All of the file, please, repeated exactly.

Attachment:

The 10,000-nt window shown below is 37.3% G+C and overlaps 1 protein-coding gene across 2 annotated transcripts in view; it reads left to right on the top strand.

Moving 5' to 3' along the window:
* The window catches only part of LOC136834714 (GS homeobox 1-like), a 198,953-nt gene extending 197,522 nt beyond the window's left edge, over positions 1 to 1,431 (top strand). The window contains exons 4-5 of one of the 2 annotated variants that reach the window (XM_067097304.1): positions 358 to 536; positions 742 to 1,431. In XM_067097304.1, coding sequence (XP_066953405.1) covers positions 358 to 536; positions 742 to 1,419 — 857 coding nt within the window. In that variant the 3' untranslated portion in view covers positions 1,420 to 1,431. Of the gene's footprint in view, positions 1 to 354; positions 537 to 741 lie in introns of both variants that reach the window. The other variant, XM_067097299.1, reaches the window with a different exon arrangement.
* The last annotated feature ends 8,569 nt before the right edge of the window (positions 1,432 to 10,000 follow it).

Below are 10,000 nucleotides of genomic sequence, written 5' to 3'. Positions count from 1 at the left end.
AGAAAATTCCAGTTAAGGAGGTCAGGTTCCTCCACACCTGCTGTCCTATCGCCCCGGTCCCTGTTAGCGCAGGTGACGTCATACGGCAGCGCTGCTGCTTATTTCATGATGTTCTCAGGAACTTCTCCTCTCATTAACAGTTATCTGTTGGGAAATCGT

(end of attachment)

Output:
The 10,000-nt window shown below is 37.3% G+C and overlaps 1 protein-coding gene across 2 annotated transcripts in view; it reads left to right on the top strand.

Moving 5' to 3' along the window:
* The window catches only part of LOC136834714 (GS homeobox 1-like), a 198,953-nt gene extending 197,522 nt beyond the window's left edge, over positions 1 to 1,431 (top strand). The window contains exons 4-5 of one of the 2 annotated variants that reach the window (XM_067097304.1): positions 358 to 536; positions 742 to 1,431. In XM_067097304.1, coding sequence (XP_066953405.1) covers positions 358 to 536; positions 742 to 1,419 — 857 coding nt within the window. In that variant the 3' untranslated portion in view covers positions 1,420 to 1,431. Of the gene's footprint in view, positions 1 to 354; positions 537 to 741 lie in introns of both variants that reach the window. The other variant, XM_067097299.1, reaches the window with a different exon arrangement.
* The last annotated feature ends 8,569 nt before the right edge of the window (positions 1,432 to 10,000 follow it).

Below are 10,000 nucleotides of genomic sequence, written 5' to 3'. Positions count from 1 at the left end.
AGAAAATTCCAGTTAAGGAGGTCAGGTTCCTCCACACCTGCTGTCCTATCGCCCCGGTCCCTGTTAGCGCAGGTGACGTCATACGGCAGCGCTGCTGCTTATTTCATGATGTTCTCAGGAACTTCTCCTCTCATTAACAGTTATCTGTTGGGAAATCGT